Architect of the Fiscal Cliff Doomsday Machine

Another week goes by without a resolution to the fiscal cliff crisis, but to adapt a line from Dr. Strangelove, investors have learned to stop worrying and love the cliff.

Statements from the White House and the House of Representatives have stopped moving the market, and investors have gotten back to their usual routine of fretting over economic news releases.  This morning, U.S. non-farm payrolls came in above expectations at 146,000 jobs, and the unemployment rate dipped to 7.7 percent.

In the convoluted logic of the markets, this can be either good or bad.  It’s clearly good that the job market is improving, but not necessarily good for the stock market if it means that the Fed might put the brakes on its quantitative easing.  But for now, I wouldn’t worry too much about that.  We’ll still at least a year away from a change in policy by the Fed.

In recent weeks, I’ve  recommended that investors get more aggressive with exposure to emerging markets (see “China is a Buy”) and in technology (see “Ride the Bull Move in Tech”).  Apple’s (Nasdaq: $AAPL) recent sell off has dragged the tech sector down a little, but I still believe that more aggressive, cyclical sectors are the place to be right now (and so does Warren Buffett, for that matter).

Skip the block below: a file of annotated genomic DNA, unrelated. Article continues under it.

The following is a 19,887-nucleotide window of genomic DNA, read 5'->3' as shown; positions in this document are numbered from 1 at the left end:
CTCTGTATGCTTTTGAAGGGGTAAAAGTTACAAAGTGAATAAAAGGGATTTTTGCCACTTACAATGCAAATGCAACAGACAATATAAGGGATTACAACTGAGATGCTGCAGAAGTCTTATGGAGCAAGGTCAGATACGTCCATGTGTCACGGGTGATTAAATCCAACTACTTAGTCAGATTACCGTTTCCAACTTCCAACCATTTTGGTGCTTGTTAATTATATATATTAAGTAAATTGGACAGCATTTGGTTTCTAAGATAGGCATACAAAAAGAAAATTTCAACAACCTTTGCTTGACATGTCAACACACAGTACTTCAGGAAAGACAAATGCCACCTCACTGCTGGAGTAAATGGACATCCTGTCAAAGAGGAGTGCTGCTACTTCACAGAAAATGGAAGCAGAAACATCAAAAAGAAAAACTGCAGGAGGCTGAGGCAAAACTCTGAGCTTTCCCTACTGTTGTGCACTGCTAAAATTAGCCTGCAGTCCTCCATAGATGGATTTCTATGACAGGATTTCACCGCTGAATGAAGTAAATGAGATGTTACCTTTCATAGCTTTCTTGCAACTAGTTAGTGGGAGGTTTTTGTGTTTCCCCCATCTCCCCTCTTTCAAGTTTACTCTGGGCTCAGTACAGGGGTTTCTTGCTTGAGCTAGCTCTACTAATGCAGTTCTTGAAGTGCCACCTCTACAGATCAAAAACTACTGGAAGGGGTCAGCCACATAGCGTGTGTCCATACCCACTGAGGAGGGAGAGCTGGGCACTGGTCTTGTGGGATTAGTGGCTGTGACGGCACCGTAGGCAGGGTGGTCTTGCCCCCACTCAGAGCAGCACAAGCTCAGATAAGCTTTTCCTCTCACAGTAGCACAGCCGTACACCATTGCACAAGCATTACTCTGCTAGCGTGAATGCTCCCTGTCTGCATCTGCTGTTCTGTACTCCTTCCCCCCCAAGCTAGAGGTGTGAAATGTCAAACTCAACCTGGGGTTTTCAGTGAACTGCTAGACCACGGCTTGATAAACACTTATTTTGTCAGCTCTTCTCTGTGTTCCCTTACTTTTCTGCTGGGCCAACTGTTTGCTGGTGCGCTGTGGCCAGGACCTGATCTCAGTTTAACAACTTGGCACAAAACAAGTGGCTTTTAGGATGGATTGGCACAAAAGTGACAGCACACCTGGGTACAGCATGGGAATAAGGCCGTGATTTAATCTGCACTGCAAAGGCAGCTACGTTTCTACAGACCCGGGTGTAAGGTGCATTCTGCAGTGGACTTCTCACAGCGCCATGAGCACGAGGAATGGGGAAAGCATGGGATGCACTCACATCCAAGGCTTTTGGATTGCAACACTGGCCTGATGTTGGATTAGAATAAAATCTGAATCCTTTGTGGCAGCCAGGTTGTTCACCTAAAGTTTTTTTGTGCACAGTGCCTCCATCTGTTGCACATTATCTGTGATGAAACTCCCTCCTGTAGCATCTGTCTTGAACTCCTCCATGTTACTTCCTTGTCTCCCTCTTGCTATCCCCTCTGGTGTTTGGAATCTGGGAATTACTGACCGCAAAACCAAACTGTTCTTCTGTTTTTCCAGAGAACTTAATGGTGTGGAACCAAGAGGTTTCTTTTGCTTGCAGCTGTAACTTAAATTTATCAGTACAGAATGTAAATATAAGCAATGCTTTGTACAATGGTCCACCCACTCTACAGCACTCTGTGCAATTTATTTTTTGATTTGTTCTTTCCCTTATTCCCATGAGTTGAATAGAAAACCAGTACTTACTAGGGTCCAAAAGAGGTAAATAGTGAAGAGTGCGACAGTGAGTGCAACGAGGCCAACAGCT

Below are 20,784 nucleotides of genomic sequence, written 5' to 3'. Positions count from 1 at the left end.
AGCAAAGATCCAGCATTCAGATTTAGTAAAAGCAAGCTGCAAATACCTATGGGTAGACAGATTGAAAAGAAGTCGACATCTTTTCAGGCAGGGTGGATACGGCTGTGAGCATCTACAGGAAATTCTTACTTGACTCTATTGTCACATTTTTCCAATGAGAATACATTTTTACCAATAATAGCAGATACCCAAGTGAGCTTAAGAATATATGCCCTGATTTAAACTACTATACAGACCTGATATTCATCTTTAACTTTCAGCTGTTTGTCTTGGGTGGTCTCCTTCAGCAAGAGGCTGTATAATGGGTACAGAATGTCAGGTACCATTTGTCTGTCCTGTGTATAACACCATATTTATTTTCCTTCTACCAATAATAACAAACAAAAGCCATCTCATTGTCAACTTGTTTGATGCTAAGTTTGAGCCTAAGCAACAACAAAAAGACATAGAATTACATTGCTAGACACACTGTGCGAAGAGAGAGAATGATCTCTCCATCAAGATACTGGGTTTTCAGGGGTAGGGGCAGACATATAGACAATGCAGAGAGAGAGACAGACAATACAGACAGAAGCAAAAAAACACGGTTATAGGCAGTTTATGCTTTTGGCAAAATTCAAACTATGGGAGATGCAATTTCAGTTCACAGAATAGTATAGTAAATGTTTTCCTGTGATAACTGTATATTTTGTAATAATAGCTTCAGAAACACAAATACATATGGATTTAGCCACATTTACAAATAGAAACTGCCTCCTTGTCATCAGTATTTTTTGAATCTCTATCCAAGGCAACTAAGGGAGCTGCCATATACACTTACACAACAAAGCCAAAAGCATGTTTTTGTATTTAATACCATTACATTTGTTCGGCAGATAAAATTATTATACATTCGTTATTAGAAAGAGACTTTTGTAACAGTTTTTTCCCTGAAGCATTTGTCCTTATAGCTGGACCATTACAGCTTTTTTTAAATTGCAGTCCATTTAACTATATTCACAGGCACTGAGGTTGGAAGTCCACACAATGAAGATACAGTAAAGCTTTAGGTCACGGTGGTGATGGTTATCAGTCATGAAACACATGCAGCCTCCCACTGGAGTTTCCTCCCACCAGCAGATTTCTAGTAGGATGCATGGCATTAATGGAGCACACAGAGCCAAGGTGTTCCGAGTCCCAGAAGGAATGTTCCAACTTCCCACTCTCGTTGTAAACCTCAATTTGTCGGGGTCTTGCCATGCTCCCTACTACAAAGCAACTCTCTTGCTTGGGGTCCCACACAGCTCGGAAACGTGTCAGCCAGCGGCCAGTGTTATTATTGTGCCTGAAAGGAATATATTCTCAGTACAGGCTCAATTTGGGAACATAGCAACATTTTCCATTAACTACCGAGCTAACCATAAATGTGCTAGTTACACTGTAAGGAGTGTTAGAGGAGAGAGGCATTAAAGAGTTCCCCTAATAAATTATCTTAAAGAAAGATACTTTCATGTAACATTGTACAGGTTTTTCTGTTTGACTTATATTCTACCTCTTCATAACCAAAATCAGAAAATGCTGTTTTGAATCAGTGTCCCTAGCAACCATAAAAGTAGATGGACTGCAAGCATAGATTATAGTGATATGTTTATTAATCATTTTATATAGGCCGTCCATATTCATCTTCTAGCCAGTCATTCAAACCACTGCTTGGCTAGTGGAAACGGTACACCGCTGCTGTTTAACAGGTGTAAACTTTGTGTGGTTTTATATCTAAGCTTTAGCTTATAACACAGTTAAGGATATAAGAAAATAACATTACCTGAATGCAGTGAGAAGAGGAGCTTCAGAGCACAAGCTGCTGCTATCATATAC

But today, I want to discuss trading opportunities on the short side.  I wrote recently that Japan is a dead man walking, and the yen looks particularly weak to me right now.  Over the next several years, I see the yen going the way of a banana republic currency (as in paying for a cup of coffee with a 10 trillion yen bill), but even in the short term I see decent downside potential.  The yen has already been sinking for three primary reasons:

  1. It was grossly overvalued to begin with
  2. Its value as a “safe haven,” which was always ludicrous in my mind, is diminished with Europe stabilizing
  3. Investors worry that the new Japanese government will unleash unprecedented quantitative easing in an attempt to restart inflation and lower the value of the yen.

The trend is already in place, but I believe it has a lot longer to run.

Action to take: Buy the ProShares UltraShort Yen (NYSE: $YCS).  This is a leveraged fund, and I expect of 30-50% over the next 12-18 months to be a real possibility.  But in the event I’m wrong and Japan’s day of reckoning is postponed, use a 15% trailing stop.

Disclosures: Sizemore Capital has no position in any security mentioned. This article first appeared on TraderPlanet.

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